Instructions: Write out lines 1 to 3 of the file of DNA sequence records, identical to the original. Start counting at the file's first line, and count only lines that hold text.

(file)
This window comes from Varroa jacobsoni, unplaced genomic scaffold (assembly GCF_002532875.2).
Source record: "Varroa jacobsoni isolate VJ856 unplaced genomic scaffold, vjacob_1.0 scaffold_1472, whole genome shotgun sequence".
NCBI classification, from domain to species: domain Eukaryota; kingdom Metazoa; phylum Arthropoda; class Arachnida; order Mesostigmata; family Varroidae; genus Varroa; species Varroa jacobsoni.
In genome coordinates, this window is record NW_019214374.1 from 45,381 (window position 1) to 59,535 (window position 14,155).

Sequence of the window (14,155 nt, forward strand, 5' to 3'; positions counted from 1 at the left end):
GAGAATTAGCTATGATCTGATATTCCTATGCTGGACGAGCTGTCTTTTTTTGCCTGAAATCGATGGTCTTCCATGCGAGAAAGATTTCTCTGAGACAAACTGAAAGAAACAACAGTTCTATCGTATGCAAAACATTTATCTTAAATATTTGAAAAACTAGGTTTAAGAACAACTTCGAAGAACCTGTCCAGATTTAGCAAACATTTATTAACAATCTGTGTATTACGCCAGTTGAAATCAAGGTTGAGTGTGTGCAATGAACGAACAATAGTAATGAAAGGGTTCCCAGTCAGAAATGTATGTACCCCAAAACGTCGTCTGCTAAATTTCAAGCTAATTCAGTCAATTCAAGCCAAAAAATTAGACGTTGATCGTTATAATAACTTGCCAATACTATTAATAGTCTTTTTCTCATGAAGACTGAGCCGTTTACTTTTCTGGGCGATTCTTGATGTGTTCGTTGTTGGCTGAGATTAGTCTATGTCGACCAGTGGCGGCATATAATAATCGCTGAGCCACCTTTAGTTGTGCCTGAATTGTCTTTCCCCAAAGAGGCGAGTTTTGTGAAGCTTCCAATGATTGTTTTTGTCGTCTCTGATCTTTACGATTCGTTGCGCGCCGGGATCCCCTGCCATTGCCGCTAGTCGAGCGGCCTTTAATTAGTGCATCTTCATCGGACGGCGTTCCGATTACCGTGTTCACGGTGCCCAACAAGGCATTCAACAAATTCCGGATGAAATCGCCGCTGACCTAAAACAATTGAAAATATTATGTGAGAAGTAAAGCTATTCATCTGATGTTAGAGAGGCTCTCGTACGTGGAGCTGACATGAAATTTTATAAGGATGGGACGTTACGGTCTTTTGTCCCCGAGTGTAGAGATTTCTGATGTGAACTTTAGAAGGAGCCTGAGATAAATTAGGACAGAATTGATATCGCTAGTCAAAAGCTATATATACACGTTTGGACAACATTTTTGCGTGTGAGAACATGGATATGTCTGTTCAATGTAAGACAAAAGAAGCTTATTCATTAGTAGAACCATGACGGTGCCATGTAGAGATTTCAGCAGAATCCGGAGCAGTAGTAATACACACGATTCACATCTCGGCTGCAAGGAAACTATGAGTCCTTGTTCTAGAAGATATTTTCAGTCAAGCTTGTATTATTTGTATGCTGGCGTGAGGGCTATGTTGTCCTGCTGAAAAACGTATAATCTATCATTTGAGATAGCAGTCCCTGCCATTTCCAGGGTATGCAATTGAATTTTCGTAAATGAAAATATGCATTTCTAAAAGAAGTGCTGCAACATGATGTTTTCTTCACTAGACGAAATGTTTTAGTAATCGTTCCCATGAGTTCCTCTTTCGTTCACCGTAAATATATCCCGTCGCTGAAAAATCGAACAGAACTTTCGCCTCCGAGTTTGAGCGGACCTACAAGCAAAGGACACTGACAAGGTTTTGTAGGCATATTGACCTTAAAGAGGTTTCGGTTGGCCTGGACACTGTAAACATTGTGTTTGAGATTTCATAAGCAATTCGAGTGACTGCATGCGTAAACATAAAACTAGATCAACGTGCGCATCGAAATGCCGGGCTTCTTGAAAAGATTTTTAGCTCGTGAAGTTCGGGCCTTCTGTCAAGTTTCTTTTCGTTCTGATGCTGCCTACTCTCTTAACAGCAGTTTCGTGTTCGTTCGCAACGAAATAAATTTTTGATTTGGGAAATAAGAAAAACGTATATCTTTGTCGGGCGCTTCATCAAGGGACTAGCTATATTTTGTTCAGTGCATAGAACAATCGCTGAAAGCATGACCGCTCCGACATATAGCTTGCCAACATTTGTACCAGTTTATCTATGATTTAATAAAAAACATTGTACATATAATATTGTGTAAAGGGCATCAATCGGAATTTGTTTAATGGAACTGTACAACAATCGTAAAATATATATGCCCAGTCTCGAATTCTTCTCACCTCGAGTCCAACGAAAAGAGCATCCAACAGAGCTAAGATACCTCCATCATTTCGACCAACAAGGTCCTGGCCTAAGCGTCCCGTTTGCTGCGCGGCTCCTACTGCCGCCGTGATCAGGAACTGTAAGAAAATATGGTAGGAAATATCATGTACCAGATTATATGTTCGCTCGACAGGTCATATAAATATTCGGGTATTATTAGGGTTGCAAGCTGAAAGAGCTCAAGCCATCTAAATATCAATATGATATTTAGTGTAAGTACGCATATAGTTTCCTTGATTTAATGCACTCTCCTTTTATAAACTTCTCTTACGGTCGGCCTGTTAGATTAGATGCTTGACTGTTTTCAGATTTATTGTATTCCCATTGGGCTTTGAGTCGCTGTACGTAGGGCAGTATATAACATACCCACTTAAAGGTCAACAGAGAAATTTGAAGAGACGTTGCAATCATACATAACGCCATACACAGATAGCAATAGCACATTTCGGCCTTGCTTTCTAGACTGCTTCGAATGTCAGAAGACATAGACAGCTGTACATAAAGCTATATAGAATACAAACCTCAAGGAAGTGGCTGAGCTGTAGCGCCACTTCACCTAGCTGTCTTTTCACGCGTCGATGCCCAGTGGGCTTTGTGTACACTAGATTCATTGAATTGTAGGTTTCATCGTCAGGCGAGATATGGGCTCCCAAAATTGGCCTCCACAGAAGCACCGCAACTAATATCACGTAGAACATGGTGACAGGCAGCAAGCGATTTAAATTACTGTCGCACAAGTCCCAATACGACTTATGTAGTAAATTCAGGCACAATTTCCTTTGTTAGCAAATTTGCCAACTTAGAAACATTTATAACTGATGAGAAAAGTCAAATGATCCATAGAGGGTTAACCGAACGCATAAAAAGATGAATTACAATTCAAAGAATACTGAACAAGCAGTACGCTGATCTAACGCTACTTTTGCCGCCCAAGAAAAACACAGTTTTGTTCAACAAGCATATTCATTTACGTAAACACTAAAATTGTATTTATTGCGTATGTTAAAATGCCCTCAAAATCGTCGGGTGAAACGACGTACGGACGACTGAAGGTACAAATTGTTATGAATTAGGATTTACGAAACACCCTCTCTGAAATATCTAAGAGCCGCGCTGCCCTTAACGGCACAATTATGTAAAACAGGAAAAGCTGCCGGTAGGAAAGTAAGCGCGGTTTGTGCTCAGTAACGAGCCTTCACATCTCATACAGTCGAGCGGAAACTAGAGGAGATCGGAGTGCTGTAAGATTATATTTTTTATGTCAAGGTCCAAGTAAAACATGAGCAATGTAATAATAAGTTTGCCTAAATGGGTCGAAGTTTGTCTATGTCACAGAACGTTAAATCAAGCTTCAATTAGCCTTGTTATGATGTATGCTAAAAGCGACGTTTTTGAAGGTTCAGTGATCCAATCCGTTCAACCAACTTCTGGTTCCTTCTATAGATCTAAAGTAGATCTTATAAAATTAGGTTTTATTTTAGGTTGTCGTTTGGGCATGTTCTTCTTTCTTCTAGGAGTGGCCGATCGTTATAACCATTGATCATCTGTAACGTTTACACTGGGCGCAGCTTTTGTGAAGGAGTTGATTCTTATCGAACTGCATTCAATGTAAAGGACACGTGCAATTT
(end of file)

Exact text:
This window comes from Varroa jacobsoni, unplaced genomic scaffold (assembly GCF_002532875.2).
Source record: "Varroa jacobsoni isolate VJ856 unplaced genomic scaffold, vjacob_1.0 scaffold_1472, whole genome shotgun sequence".
NCBI classification, from domain to species: domain Eukaryota; kingdom Metazoa; phylum Arthropoda; class Arachnida; order Mesostigmata; family Varroidae; genus Varroa; species Varroa jacobsoni.